Page 17: Investment bankers are hopeful their clients will provide some cheer in coming months, after a sluggish year for deals, with signs of a pick-up in big-ticket takeovers and chunky stockmarket floats.

Deep in the jungle of Angola are what could well be the world’s most valuable dirt tracks. These roads, built throughout the Lulo project of Subiaco-based Lucapa Diamond Co, may turn out to contain some of the biggest and best diamonds on Earth.

Corporate Australia is becoming increasingly concerned that time is running out for Congress to ratify the trans-Pacific Partnership trade agreement after Republican presidential candidate Donald Trump intensified his criticism of the arrangement.

Page 18: BHP Billiton is under pressure to firm up plans for its petroleum division in the face of low oil prices at an investor briefing on Wednesday to be hosted by the division’s new president, Steve Pastor.

The iron ore price has dropped to a whisker above the $US55 a tonne threshold as one credit ratings agency offered a bearish view of the commodity’s short and long-term outlook.

Page 19: The highly charged dispute between union-dominated industry superannuation funds and the bank-backed retail funds is hotting up as the Productivity Commission looks at cracking open default super options to increased competition from retail funds.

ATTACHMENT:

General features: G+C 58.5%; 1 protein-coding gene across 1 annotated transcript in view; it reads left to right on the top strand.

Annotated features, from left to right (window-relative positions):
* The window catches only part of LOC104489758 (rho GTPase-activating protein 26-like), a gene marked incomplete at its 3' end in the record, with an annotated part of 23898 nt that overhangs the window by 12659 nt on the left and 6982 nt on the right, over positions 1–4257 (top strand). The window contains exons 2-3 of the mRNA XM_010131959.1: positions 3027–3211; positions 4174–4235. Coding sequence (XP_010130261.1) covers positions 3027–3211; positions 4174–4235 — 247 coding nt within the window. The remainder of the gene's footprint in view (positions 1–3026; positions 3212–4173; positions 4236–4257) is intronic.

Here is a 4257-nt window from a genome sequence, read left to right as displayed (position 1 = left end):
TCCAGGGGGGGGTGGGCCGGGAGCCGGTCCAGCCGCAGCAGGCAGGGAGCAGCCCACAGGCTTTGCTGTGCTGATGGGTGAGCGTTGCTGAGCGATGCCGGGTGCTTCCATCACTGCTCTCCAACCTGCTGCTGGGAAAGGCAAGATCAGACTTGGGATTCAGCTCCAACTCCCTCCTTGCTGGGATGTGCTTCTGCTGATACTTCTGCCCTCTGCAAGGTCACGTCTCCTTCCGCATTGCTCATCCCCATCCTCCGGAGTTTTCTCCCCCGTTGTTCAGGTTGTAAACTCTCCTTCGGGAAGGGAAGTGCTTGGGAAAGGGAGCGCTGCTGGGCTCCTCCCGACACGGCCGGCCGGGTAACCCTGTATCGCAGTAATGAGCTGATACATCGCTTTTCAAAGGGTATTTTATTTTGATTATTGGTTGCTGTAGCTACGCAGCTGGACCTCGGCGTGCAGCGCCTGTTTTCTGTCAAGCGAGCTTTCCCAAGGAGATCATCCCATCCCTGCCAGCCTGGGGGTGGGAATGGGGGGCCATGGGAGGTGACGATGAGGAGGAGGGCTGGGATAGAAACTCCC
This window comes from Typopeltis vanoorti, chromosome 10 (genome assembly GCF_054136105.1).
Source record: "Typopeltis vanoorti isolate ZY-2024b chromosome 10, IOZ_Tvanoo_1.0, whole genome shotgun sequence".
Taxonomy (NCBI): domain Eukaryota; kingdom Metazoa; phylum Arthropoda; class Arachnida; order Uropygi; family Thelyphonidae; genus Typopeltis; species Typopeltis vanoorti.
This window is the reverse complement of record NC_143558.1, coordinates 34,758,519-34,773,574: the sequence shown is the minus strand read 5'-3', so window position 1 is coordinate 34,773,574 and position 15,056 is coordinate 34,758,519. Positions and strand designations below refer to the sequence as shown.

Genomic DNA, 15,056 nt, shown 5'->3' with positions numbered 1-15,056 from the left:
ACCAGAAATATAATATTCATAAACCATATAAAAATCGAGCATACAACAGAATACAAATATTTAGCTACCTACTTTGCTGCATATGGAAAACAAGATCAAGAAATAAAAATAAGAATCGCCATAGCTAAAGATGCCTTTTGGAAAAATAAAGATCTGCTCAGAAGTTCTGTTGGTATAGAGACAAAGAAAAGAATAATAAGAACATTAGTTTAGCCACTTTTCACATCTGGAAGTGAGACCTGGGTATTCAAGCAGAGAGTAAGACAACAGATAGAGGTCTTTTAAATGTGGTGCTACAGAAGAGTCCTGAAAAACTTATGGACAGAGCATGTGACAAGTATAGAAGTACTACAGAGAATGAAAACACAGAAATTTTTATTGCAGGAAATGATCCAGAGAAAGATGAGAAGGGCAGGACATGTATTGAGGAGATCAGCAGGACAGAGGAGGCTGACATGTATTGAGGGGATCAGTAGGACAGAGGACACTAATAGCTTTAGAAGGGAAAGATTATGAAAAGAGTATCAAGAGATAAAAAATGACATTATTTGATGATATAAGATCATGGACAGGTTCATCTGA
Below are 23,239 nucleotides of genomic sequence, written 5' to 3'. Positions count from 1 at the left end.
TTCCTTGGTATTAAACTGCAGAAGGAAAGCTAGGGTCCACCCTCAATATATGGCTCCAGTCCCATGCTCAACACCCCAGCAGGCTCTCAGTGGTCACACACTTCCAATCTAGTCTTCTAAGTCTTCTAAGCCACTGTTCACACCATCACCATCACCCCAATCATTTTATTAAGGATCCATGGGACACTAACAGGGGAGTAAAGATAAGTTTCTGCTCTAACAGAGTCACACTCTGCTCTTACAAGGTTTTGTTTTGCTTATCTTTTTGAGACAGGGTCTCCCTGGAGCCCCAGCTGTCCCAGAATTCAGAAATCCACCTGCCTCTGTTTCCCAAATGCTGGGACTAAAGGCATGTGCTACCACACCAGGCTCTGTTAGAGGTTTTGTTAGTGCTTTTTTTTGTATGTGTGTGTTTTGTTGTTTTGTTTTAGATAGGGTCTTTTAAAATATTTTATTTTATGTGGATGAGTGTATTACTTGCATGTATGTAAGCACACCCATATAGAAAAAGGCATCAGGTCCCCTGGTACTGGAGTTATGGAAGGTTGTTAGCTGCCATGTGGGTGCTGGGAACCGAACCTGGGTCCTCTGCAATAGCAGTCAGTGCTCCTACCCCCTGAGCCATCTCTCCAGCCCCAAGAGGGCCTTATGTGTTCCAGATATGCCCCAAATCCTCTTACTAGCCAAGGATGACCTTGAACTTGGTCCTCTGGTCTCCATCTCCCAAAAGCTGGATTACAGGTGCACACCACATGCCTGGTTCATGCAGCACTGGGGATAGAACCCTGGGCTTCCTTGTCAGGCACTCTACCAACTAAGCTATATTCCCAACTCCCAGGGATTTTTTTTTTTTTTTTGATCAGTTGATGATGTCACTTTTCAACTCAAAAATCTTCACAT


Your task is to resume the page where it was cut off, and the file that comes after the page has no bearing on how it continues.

The Star Entertainment Group is pushing a diversity plan to double its Asian representation in top leadership roles as boss Matt Bekier chases a bigger share of the Chinese tourist dollar.

Page 23: The Seven and Nine networks will hit media buyers with price hikes in live sport to recover the soaring costs of television rights, and bring rates into line with increased audiences.

 

 

The West Australian

Page 1: The Peter Costello baby boom is over, with the number of births falling across the country in a development experts believe is driven by concerns about the economy.

Page 4: Superannuation will not underpin the retirement of most Australians, new research shows, casting doubt on super’s $30 billion a year in tax breaks.

Page 6: A rooftop solar panel salesman who misled West Australians by claiming they would still get a State subsidy after it was axed has been fined by the Federal Court.

Page 9: A group of South West dairy farmers left stranded by milk processor Brownes have been granted a stay of execution after a mystery buyer agreed to take their supplies for two weeks.

Page 49: The move to build a downstream lithium processing plant in the Goldfields is gathering pace, with Chris Reed’s Neometals and Chris Ellison’s Mineral Resources signing a memorandum of understanding to progress development.

The City of Wanneroo has terminated a Diploma Group contract building $6 million surf lifesaving facilities at Yanchep.

STANDING BY BUSINESS. TRUSTED BY BUSINESS.